Thursday, March 26, 2009
When faced with an unfamiliar city, especially at the end of a long day, I often find myself going back to places that I’ve been before, even if they were middling and tired to begin with. Familiarity tends to whitewash memory a bit. Case in point: Azio, downtown Atlanta.
I should have known something was amiss walking in. The formerly attractive little waiting area was worn and tired. Once cool oversized armchairs were rubbed dirty and threadbare, the walls dinged and gouged, the hardwood floor in need of a refinish. It was passable in the low light of the restaurant, but I think it would have been pretty jarring by the light of day. As I stood there waiting for someone to show me to a table, I had flickers of recollection of the two meals I’d had there before. They were a little scary. Had it been another 15 seconds I would have bolted, off to a happier meal.
The place itself is nicely arranged, if a little dated. Large murals depict Diego Rivera inspired agricultural scenes and iron railings spiral around the floor, elegantly separating the dining room from the kitchen from the bar. The architecture, coming in somewhere between Roman Grandeur and Italian Countryside, was pretty 4 years ago, and it’s pretty now. And the place was crowded and happy, which lends its own light and warmth.
The food? Neither pretty nor light nor even warm. The bruschetta was edible, but uninspired. Dollops of chopped tomatoes atop 4 triangles of sweet flat bread were the highpoint. Presentation of these around a mound of blah lettuce with a giant, tippy ramekin of balsamic goo was the low. The blur of my no-flash cell phone camera maybe makes this look worse than it was, but not much. Presentation means a lot. It suggests that someone views this thing they’re sending out as food, not as the order for table 12. It doesn’t need to be fancy, but it needs to be honest, and in proportion. This was none of those.
I was hungry though, and I dutifully dug through the salad and sipped my Sangiovese. The entrée was another step downhill. I ordered the Rigatoni Rustica. It seemed appropriate and safe, a simple easy country-inspired pasta dish. What came to me was a strange mountain of unpleasantness. Rigatoni: overcooked. Sausage: Tasteless and in vast, wretched quantities. Red Peppers: Cut into chunks as big as my palm. The list goes on, but I did not. After a handful of bites, I reached across for the bread basket, had another couple of focaccia cubes, and called it a night.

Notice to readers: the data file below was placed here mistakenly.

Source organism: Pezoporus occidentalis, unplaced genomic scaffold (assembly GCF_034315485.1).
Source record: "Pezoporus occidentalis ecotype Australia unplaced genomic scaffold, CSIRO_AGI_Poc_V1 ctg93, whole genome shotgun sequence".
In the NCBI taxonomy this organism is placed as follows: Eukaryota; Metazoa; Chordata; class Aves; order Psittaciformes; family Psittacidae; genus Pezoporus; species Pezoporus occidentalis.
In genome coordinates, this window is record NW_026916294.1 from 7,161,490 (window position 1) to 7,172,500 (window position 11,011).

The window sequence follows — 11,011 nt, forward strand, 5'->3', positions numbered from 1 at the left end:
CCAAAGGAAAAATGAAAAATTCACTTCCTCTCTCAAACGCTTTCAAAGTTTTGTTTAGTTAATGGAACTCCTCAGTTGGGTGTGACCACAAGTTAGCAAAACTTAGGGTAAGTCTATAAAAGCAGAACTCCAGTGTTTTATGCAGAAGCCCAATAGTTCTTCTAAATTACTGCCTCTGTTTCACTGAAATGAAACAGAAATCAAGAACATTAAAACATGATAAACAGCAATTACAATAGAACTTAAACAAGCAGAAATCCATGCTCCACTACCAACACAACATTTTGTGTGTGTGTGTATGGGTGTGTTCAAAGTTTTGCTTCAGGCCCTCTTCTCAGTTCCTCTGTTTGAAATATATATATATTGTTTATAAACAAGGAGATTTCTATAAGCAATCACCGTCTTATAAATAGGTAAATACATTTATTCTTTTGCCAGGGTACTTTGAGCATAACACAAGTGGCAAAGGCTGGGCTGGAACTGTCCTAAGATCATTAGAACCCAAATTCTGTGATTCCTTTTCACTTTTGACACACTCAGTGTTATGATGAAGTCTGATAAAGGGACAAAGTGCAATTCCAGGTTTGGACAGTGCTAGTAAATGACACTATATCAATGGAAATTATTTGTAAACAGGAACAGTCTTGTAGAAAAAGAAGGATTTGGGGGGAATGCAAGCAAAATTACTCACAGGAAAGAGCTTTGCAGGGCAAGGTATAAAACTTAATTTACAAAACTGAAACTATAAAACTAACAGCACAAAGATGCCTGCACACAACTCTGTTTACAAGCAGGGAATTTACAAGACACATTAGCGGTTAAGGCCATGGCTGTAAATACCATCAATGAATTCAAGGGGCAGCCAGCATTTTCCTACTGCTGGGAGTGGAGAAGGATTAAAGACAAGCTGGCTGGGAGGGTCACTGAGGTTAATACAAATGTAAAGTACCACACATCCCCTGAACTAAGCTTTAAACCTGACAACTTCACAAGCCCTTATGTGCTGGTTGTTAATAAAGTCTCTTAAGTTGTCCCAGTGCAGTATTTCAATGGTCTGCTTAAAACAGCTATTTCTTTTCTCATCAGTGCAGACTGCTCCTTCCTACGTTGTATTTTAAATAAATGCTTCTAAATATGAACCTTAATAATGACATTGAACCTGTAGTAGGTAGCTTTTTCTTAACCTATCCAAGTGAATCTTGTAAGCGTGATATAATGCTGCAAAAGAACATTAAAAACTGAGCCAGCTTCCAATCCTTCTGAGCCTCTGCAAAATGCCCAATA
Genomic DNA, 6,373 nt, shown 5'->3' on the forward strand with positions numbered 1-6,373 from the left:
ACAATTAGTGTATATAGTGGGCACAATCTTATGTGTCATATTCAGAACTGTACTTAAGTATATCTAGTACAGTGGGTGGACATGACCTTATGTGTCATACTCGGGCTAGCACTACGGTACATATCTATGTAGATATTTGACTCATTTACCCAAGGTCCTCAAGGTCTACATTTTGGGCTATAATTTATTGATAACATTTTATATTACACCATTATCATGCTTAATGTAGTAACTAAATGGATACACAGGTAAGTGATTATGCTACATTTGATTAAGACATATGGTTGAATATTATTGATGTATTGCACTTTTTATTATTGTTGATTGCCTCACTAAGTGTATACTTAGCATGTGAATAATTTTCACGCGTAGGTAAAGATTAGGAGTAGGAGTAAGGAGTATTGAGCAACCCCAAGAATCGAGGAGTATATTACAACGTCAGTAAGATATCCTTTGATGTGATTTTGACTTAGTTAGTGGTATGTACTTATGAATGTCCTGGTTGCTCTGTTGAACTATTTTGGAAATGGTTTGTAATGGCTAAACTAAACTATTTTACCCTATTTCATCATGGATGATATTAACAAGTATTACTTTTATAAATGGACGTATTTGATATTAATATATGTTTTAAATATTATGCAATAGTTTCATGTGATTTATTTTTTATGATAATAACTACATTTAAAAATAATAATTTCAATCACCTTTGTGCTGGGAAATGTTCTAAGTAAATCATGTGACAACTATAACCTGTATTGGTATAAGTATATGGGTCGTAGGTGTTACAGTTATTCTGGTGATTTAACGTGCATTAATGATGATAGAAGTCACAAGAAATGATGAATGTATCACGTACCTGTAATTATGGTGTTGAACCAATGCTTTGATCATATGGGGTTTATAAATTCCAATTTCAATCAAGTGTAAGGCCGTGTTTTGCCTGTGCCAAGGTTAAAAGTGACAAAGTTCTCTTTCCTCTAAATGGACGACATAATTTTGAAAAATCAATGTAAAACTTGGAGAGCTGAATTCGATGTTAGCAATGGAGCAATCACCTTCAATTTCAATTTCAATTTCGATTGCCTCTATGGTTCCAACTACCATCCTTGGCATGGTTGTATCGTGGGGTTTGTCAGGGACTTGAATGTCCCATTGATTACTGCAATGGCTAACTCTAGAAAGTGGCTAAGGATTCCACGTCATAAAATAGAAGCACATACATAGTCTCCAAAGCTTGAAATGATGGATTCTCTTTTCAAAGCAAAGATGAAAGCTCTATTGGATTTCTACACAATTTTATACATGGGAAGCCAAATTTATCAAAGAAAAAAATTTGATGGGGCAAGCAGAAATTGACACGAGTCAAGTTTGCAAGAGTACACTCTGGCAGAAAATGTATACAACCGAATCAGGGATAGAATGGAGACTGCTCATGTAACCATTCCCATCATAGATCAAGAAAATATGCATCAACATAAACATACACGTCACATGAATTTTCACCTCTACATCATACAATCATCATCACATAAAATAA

Friday, March 20, 2009
Update: Little Chicago is gone - Trailer before trailer was cool, we wish Chris the best in whatever he does next and hope it involves sausage. The best bet for a killer Chicago Dog in Austin is now Frank.
Chicago knows how to eat. Everything from Charlie Trotter’s wine list to Giordano’s Pizza is just a little bit over the top, just a little bit more than it has to be, and a whole lot of good eating.
Case in point: The Chicago Dog. A real Chicago Dog elevates the hot dog into culinary territory other dogs can only wistfully imagine. The formula is immutable, unsubstituable and far greater than the sum of its parts:
• Poppy seed hot dog bun
• All Beef hot dog (Vienna Beef is the gold-standard here)
• Yellow mustard
• Chopped white onion
• Neon Green Relish
• Sport peppers (often overlooked)
• Tomato wedges
• Crisp kosher dill pickle spear
• Celery salt
And here’s where to get one in Austin: Chris’ Little Chicago. Austin actually has a pretty sizable list of places that give the dog a go (Dog Almighty, Lux Café, Lucky Dog), they're all good, but most cut a few corners – no sport peppers, dill relish, missing poppy seeds. Chris cuts no corners. Well, OK, maybe he cuts a few corners on tables-and-chairs, but the dog is out of this world.
Chris’ is housed in a cheery little red trailer at 3600 South Lamar, just before the Brodie Oaks shopping center. The menu is pretty much there on the sign: Chicago Style Hot Dogs and Italian Beef Sandwiches. File this one under niche dining.
The dog itself is on the large side, and Chris is so generous with the toppings, it’s nearly overwhelming.
Because Chris is a Chicago-only place, there’s no attempt at passing non-Chicago relish or buns or tomatoes off in place of the good stuff. It’s all in there. And it’s all good. And while the seating is limited to a couple of plastic chairs at a folding card table out back, the view over Highway 360 and out into the Hill Country is as good a setting as you’re going to get to kick back, pop open an Izzy, and enjoy a little bit of Chicago, right here in Austin.